Is Ernest Hemingway for children?Or does he write for both? :)
Emotionally, Hemingway was very immature; so I'm not surprised someone might ask this question. He was an emo coward who feared losing his own ideal of manliness. For example, he shot himself in the mouth because he hated how he felt that he needed, emotionally, the love of his ex-wife and sons, who had all grown distant from him (probably from feeling emotionally neglected by him all those years of the past).
I find most of his work, even that which people like to claim is his 'deepest', intellectually immature. 'Francis Macomber' is a good example. It's typically read in years 7-8-9 because the themes resonate best with adolescent, or pubescent, males. Big macho lion hunter falls for good-looking girl whose husband is a wimp. Big macho lion hunter is even more of a 'real man' because he can satisfy a woman whose husband isn't macho at all. All women want big macho lion-hunter guys. Women are frustrated if they marry white-collar city men. They need a good fast tumble in a tent to show them what a real man is. They can even get city women to shoot their wimpy husbands in the back 'accidentally' just so they can live their fantasy of having big macho lion-hunter guys.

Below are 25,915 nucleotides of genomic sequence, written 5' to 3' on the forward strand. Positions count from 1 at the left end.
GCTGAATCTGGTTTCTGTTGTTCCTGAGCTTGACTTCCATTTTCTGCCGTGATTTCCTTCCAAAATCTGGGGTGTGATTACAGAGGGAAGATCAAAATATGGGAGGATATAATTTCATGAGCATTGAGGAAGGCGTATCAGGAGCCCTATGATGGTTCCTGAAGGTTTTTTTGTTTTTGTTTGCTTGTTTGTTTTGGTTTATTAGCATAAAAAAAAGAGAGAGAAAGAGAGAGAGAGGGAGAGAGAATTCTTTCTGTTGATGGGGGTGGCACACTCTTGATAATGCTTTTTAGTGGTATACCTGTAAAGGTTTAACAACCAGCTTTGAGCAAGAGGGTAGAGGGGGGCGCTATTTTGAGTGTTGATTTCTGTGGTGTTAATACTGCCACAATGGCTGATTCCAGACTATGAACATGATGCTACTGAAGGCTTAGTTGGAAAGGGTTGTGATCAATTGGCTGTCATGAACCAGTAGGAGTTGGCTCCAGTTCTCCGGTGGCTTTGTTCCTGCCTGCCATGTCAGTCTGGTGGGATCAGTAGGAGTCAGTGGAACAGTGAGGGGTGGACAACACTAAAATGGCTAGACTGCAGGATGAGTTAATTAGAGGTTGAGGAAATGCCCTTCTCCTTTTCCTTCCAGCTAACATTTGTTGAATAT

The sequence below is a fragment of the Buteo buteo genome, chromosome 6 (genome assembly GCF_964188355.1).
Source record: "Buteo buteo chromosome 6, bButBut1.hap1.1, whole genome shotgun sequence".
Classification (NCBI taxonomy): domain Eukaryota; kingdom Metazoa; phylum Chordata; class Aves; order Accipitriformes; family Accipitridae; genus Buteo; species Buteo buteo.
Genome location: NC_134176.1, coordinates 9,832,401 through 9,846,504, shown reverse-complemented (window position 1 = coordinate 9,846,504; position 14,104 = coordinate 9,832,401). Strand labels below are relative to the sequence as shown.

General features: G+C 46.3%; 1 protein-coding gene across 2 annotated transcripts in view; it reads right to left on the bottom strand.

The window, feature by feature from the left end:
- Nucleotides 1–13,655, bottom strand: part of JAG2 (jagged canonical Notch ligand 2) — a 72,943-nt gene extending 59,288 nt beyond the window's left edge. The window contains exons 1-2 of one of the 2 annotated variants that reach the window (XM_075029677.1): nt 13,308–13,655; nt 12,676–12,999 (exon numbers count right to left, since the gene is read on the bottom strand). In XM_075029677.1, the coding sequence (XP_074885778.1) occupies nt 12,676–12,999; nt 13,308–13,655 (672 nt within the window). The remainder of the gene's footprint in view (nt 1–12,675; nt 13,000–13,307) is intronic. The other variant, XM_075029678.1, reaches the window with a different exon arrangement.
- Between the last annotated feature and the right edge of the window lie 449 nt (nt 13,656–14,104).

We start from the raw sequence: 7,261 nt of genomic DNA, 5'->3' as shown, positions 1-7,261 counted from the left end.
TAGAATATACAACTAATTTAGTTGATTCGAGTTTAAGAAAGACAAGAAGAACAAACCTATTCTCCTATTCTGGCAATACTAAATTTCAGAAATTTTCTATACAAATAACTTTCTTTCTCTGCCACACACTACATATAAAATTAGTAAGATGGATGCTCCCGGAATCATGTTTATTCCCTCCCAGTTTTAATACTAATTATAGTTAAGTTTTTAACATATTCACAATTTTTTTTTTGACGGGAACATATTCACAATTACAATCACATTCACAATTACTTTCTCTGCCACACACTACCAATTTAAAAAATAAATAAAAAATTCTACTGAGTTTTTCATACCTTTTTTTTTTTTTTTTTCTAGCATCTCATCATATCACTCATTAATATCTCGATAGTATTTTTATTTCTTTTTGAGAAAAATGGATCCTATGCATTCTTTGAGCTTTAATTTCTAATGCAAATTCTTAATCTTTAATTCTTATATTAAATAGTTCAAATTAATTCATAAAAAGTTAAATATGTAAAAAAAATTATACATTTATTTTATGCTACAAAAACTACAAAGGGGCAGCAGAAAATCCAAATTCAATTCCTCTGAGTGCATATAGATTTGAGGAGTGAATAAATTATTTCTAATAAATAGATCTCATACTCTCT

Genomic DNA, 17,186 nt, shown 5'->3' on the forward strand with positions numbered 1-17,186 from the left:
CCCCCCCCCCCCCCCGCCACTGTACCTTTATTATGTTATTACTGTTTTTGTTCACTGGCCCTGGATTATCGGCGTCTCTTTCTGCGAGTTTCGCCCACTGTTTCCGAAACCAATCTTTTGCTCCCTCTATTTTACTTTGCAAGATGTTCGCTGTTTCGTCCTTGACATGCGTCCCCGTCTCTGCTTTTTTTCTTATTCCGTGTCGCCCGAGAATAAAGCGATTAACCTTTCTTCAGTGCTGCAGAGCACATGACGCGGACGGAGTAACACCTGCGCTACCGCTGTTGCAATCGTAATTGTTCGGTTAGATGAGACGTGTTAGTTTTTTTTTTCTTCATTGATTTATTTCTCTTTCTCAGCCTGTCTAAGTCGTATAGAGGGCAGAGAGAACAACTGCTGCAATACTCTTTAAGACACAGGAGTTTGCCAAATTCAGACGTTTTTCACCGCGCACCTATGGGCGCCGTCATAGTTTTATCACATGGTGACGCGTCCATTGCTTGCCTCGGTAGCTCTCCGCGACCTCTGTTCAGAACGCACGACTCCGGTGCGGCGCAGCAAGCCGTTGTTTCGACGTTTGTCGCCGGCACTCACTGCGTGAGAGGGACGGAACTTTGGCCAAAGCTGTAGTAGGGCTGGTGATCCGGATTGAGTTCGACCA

This is a typical theme for Hemingway. Couple this with his absolutely awful moral messages (Islands in the Stream, Old Man and The Sea) and-- and I do not mean this as an insult to anyone-- it really takes an immature mind, such as that of a 13-year-old boy, to 'get' him. I've sat with (and learnt from) intellects, scholars and lecturers who claim I'm not getting it, that there's more to him than that. But after seeing Message in a Bottle, the film based on Nicholas Sparks' book, I realised all over again that I'd been right about EH after all. You see, Sparks is the new Hemingway, with the same sort of immature, tearjerking, and thoroughly pointless ending, showing not a drop of usable morality, that EH pioneered for him. Maybe if you admire shallow losers, you get it. I'm sorry; but I don't.
The fact that 'most' people admire Hemingway, just as they rave over Nicholas Sparks stories, may be saying something about the modern book/film audience that I don't want to put too fine a point on here.
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